Quick: what does “just-in-time training” actually mean? And how is it different than “on-demand”...
3 minute read ·
How to Write a Great Compliance Newsletter
How many times have you started writing your compliance newsletter—that you'll distribute to errrrrybody, BTW—and thought, "Man, I wish there was something that spelled out how to do this well."
Lucky for you, that's what we're covering in this post! We'll unpack four things you should consider to make your compliance newsletter something your employees will always want to read.
So let's dive in: how do you write a great compliance newsletter?
Step 1: Don't. 🙅
Think about all the information that lands in our inboxes. Every. Single. Day. How many times do we just gloss over the content without really internalizing the information? More than we care to admit, amirite?
So, before you get started on a newsletter, ask yourself this question: Will my content be valuable and important enough for people to actually stop and read it?
If the answer is “no,” you're effectively teaching folks that your emails should be ignored. And that's not the compliance brand you want. So if you don't need a newsletter, consider a different method of sharing your message. Maybe it's a screensaver rolled out to employee computers reminding folks to keep things confidential. Or an icon installed on desktops that points to your Code of Conduct. Or perhaps a control that works as a part of how your people do business.
But if your content is valuable and important enough to get folks to stop their busy day to read, here are the top four elements to consider when drafting your note:
Your newsletter copywriting is what gives it life. It’s your message, the words that appear on the digital page.
Words matter, and we know that you want to get the right ones out there! Here are a couple of tips as you start putting things together:
Organize your thoughts first. If you know what you need to say and in what order, not only will writing take less time, but you'll know how to be efficient in how you say it.
Make sure your copywriting is clear and concise—employees hate long emails, unstructured thoughts, and words that sound important but don't really convey anything.
The tone should not only align with that of your organization but also convey the importance of the topic you’re covering—and it’s safe to assume it’s important because, as we’ve established earlier, it is essential that you send this newsletter. Just make sure that it's not too corporate-y; you want to sound approachable, not like a company robot.
We’re not going to cover graphics here (although we love them!), but rather text layout: how your copy appears on the page. Why does this matter? Because how you lay out text helps your reader consume—and, more importantly, understand—your message.
Here's a great example from The Wall Street Journal. Notice that it opens with a headline that gets right to the point: this newsletter covers the intersection of diversity and business. Then, we see a paragraph introducing the newsletter, explaining what to expect, and when we’ll expect it. The image breaks up the text, and the italics indicate what the sender wants us to do.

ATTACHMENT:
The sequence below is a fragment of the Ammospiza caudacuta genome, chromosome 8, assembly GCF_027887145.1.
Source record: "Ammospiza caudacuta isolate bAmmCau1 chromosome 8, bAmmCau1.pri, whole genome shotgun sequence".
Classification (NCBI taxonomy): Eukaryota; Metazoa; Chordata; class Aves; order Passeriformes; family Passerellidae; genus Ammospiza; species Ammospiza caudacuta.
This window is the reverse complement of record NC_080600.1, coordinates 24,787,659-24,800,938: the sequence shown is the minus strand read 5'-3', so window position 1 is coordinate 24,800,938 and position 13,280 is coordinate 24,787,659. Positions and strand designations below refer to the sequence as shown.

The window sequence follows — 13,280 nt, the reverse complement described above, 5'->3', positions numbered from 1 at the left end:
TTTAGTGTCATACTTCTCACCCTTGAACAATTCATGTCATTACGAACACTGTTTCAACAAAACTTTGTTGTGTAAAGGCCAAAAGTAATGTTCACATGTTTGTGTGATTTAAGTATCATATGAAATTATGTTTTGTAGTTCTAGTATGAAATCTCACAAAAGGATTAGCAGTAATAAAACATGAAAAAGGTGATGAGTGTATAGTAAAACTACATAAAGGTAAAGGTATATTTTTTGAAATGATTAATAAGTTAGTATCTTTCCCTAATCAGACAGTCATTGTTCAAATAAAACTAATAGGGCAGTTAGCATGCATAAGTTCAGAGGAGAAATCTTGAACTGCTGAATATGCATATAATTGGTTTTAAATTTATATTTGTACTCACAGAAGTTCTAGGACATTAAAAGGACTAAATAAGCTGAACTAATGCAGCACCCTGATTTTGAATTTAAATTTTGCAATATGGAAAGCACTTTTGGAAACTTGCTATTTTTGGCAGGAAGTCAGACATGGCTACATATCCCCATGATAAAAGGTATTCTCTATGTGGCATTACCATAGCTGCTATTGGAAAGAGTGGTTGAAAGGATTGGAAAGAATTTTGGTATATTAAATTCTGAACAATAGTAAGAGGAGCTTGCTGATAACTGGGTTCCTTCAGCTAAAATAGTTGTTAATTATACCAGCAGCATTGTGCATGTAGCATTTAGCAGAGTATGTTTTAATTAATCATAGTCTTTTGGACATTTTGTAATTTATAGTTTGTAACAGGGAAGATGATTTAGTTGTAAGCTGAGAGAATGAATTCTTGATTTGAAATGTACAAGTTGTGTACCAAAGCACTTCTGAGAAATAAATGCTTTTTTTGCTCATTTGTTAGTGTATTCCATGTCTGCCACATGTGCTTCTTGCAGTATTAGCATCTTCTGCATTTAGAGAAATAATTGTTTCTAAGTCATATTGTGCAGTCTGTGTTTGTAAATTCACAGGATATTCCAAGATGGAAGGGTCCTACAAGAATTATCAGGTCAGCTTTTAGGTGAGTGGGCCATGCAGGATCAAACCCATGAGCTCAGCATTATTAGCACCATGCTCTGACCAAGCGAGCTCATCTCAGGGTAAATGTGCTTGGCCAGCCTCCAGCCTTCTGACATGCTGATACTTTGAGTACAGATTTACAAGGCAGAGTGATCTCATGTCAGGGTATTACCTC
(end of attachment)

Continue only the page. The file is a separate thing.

Following the introduction, we have a list of related stories and descriptions with links to take readers to the articles they’re interested in reading. The bottom half of the email includes well-defined, uniform headers with easy-to-read text boxes.
So next time you're drafting your newsletter, ask yourself a couple of questions:
* Do you have paragraph breaks where you need them?
* Are you using lists where possible?
* Are bolds, italics and hyperlinks contributing to the visual flow of your content?
* Do you use headers?
Your newsletter isn’t a Russian novel, Ph.D. thesis, or college essay. Write in a way that makes your text visually appealing to capture a reader's attention and help them understand your message.
This element is critical.
You could have the most exciting copy and prettiest layout, but if you’re not giving your readers information that they find valuable, there’s no point in sending a newsletter in the first place.
Let’s look at another example from Really Good Emails, this time from AirBnB. There is no doubt that this email provides value—literal monetary value: Depending on governmental restrictions in various regions, renters could be entitled to refunds for upcoming trips. 💸
Of course, this is not to say that you need to provide monetary value in each newsletter. The point here is to leave your recipients thinking, “I’m glad I read that.”
Going back to AirBnB, astute readers will notice that the email doesn't expand on local restrictions—the copywriter understands that what might be relevant to one group might not apply to another. So rather than going into detail in the email, they use a call-to-action (the pink button) to guide readers to the next step. Secondary calls-to-action—the links to the extenuating circumstances policy and resource center—are also clearly labeled and hyperlinked.
To sum up: Try to avoid sending a super generic email that's not relevant to every recipient. If your readers recognize that most of the email isn't applicable to their situation, you've effectively taught them to ignore what you send them. And that's no bueno.
Ready to start writing? Yay! Keep these four elements in mind and unleash your inner Hemingway.
But you might not want to hit the “send” button just yet. There are SO MANY other elements to a compliance newsletter that don’t fall under the “writing” umbrella. Tune in next month, when we’ll cover things like subject lines, frequency, and sender reputation.
You'll want to give a ... ahem ... darn.
Be one of the first to be notified about this new post—sign up for the Newsletter here!